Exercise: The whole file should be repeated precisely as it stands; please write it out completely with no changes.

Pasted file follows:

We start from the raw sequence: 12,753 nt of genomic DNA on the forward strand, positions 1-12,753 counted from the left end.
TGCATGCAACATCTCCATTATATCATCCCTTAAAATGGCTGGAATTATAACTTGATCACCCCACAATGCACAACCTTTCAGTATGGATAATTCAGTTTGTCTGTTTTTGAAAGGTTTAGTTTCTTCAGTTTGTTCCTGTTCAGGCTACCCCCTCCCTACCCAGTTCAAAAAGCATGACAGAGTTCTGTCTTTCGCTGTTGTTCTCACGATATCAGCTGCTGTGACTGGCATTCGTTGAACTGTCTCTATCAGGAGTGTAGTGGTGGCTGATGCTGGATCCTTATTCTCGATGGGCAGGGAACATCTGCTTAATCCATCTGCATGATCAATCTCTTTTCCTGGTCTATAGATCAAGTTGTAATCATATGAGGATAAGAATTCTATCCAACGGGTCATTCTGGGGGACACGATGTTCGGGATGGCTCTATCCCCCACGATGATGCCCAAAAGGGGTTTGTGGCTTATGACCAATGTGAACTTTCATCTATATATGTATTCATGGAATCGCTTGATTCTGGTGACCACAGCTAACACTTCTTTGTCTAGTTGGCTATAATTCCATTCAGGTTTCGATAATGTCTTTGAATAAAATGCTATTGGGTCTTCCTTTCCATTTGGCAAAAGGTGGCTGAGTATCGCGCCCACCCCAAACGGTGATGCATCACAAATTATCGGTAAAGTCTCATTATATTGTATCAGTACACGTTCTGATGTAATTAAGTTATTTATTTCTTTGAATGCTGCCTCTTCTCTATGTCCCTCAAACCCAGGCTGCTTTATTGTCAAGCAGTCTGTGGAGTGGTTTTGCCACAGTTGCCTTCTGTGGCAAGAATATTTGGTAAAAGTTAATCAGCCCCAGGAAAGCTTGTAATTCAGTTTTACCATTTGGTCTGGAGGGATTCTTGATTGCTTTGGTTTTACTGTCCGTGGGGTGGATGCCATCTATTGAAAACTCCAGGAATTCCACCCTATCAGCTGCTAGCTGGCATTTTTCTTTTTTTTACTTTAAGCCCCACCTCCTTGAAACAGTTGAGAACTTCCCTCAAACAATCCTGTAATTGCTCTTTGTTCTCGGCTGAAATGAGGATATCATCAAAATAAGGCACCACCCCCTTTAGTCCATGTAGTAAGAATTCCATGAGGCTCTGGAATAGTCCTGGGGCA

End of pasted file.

We start from the raw sequence: 12,753 nt of genomic DNA on the forward strand, positions 1-12,753 counted from the left end.
TGCATGCAACATCTCCATTATATCATCCCTTAAAATGGCTGGAATTATAACTTGATCACCCCACAATGCACAACCTTTCAGTATGGATAATTCAGTTTGTCTGTTTTTGAAAGGTTTAGTTTCTTCAGTTTGTTCCTGTTCAGGCTACCCCCTCCCTACCCAGTTCAAAAAGCATGACAGAGTTCTGTCTTTCGCTGTTGTTCTCACGATATCAGCTGCTGTGACTGGCATTCGTTGAACTGTCTCTATCAGGAGTGTAGTGGTGGCTGATGCTGGATCCTTATTCTCGATGGGCAGGGAACATCTGCTTAATCCATCTGCATGATCAATCTCTTTTCCTGGTCTATAGATCAAGTTGTAATCATATGAGGATAAGAATTCTATCCAACGGGTCATTCTGGGGGACACGATGTTCGGGATGGCTCTATCCCCCACGATGATGCCCAAAAGGGGTTTGTGGCTTATGACCAATGTGAACTTTCATCTATATATGTATTCATGGAATCGCTTGATTCTGGTGACCACAGCTAACACTTCTTTGTCTAGTTGGCTATAATTCCATTCAGGTTTCGATAATGTCTTTGAATAAAATGCTATTGGGTCTTCCTTTCCATTTGGCAAAAGGTGGCTGAGTATCGCGCCCACCCCAAACGGTGATGCATCACAAATTATCGGTAAAGTCTCATTATATTGTATCAGTACACGTTCTGATGTAATTAAGTTATTTATTTCTTTGAATGCTGCCTCTTCTCTATGTCCCTCAAACCCAGGCTGCTTTATTGTCAAGCAGTCTGTGGAGTGGTTTTGCCACAGTTGCCTTCTGTGGCAAGAATATTTGGTAAAAGTTAATCAGCCCCAGGAAAGCTTGTAATTCAGTTTTACCATTTGGTCTGGAGGGATTCTTGATTGCTTTGGTTTTACTGTCCGTGGGGTGGATGCCATCTATTGAAAACTCCAGGAATTCCACCCTATCAGCTGCTAGCTGGCATTTTTCTTTTTTTTACTTTAAGCCCCACCTCCTTGAAACAGTTGAGAACTTCCCTCAAACAATCCTGTAATTGCTCTTTGTTCTCGGCTGAAATGAGGATATCATCAAAATAAGGCACCACCCCCTTTAGTCCATGTAGTAAGAATTCCATGAGGCTCTGGAATAGTCCTGGGGCA